Monday, October 13, 2008

All right, all right. I'm a slacker. I haven't been keeping this thing up, and I want to get back on track. In my attempt to play catch-up, here are brief reactions to some of the movies I saw this past summer, as succinctly as possible. (More to come soon—I hope.)

Rocket Science, Jeffrey Blitz, 2007

I think I’ve moved on from the quirky Wes Anderson style of comedy, which this movie about a kid with a severe stuttering problem who tries out for the debate team really strives to emulate. Eh.


Zodiac, David Fincher, 2007

I liked this movie a lot more than I thought I would. The cinematography was gorgeous, the suspense high, and the subject is innovatively handled (I love that the zodiac killer was portrayed by multiple actors to match the varied physical descriptions given by eyewitnesses and surviving victims). My one (very minor) qualm is that Jake Gyllenhaal doesn’t appear to age a day throughout the course of the film. I mean, come on. Not a gray hair on him.


Frenzy, Alfred Hitchcock, 1972

One of Hitchcock’s last films, and perhaps one of his most disturbing. This tale of a serial killer known as the “necktie murderer” (i.e. strangler) terrorizing London is chilling, suspenseful, and yet still retains a touch of the black humor Hitchcock employed in his later films.


Blade Runner: The Final Cut, Ridley Scott, 1982

With its atmospheric bleakness and eerie, post-apocalyptic ambiance, Blade Runner remains one of my longstanding favorite films, but I have no idea what is different about this version. I had been expecting some extra scenes, but didn’t notice anything that sets it apart from the 1992 director’s cut.


The Dark Knight, Christopher Nolan, 2008

Not that I’m the most diehard Batman fan, but I’ll agree that this is the best one to date. I could take or leave Christian Bale as Batman but Heath Ledger’s Joker is far superior to Jack Nicholson’s. He’s fittingly darker, more disturbed, and more unkempt, with his smeared makeup and stringy, sickly green hair, deftly portraying his character’s madness.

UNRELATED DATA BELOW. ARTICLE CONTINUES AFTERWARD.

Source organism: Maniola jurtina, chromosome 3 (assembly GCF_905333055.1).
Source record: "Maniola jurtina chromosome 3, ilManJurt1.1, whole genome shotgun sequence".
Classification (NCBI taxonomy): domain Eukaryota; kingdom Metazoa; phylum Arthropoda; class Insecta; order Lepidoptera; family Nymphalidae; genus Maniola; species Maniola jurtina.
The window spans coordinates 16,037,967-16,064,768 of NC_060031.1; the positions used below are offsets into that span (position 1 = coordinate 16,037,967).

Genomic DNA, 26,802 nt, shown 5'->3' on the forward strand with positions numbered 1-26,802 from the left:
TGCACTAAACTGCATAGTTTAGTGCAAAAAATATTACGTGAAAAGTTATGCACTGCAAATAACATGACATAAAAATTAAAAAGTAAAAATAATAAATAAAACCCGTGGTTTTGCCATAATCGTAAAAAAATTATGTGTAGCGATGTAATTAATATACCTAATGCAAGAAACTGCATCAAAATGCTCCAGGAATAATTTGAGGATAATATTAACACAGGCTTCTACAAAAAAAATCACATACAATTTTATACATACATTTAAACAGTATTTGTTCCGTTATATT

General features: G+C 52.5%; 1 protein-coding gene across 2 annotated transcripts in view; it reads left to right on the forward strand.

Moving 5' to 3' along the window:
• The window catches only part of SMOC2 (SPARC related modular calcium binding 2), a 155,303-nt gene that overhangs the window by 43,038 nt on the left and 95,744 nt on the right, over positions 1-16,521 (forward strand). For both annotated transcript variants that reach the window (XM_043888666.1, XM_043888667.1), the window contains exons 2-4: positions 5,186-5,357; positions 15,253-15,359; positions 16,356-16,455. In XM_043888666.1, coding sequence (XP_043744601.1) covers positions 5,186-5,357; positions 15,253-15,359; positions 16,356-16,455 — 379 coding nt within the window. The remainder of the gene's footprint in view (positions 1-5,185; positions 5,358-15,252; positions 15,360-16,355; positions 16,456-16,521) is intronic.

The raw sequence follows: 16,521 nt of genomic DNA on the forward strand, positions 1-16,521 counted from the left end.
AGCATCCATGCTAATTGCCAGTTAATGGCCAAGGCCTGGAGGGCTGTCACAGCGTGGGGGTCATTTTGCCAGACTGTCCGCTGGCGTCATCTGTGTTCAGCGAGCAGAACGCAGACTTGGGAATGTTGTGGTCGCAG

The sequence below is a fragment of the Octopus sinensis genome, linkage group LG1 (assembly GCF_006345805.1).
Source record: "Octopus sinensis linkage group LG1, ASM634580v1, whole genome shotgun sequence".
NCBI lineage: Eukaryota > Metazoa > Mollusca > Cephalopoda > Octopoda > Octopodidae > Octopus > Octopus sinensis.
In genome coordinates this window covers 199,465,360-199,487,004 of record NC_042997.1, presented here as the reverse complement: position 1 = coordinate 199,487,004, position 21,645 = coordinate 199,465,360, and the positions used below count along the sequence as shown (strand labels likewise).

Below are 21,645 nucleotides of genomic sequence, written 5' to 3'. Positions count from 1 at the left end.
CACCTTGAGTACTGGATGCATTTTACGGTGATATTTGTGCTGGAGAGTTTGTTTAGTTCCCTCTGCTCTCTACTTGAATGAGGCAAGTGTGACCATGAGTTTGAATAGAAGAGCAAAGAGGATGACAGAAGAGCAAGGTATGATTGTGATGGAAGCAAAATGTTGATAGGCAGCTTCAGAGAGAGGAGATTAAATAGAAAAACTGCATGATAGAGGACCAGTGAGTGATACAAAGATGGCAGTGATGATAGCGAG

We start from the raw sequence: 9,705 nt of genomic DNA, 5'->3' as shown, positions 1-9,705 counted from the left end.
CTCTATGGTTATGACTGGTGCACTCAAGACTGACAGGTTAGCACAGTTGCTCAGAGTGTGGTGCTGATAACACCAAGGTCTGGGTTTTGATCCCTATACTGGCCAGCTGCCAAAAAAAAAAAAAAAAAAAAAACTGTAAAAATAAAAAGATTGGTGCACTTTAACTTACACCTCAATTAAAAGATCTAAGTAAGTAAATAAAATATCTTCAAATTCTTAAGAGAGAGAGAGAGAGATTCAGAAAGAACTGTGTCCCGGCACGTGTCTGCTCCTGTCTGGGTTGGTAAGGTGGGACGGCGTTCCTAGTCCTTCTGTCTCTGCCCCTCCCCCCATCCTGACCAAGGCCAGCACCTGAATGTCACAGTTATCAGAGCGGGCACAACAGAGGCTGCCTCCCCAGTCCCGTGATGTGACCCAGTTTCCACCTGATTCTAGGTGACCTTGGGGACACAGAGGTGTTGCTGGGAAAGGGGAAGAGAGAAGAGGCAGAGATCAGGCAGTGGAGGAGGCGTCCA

The Wendell Baker Story, Andrew and Luke Wilson, 2005

What a piece of shit. Sorry, Luke Wilson.


What We Do Is Secret, Rodger Grossman, 2007

This biopic of the Germs’ Darby Crash is more or less an adaptation of Lexicon Devil (though not actually intended as such), which is a bit troubling since that book features various contradictory statements. This is very much the nature of oral histories, so they really must be taken with a grain of salt, not interpreted as gospel truth (and it also seems to indicate that the person writing this screenplay didn’t know very much about the subject if he had to copy it almost entirely from a book—and I don’t care if Michelle Baer shares a “writing credit”). Even if the film were factually correct (and it isn’t, as some key figures are glaringly absent), it fails to capture the feeling, the essence of punk, and certainly does nothing to develop Crash's character and delve into his psyche (other than the alleged "five-year plan" at the heart of the film, which I can't help but feel is total bullshit, or at least grossly exaggerated).


The Bad News Bears, Michael Ritchie, 1976

A “family film” like this could never be created today (the sorry excuse for a remake of this movie is proof). This scrappy gang of kids swears, the coach drinks too much, and it doesn’t close on some clich├ęd happy note—perfection.


Wait Until Dark, Terence Young, 1967
Audrey Hepburn plays a blind woman whose husband unwittingly comes into possession of a doll containing a bag of heroin. In an attempt to get it back, three thugs stage a ridiculously elaborate plot in which they play a police officer, her husband’s old buddy, and so on, moving in and out of her senselessly unlocked apartment. Hepburn’s character is infuriatingly helpless, even though she’s meant to be a strong character who’s become increasingly independent despite her going blind, and she continues to make all the wrong moves—for the love of God, why doesn’t just lock her front door? Oh yeah, because then the movie would be over.


What’s New Pussycat, Clive Donner and Richard Talmadge, 1967

Woody Allen’s first cinematic writing credit is a perfect example of the type of comedy that seems to have been so popular in the 60s but feels very dated now—zany, madcap, silly, etc, are all words that come to mind. I much prefer Peter Sellers in The Pink Panther over this one, but it's not all bad.


The Simpsons Movie, David Silverman, 2007

As one might expect, this feels like an especially lengthy version of a not especially great episode of the show. Seems a bit pointless, other than to make some money.

1 comment:

Weaverman said...

Nice to see you back!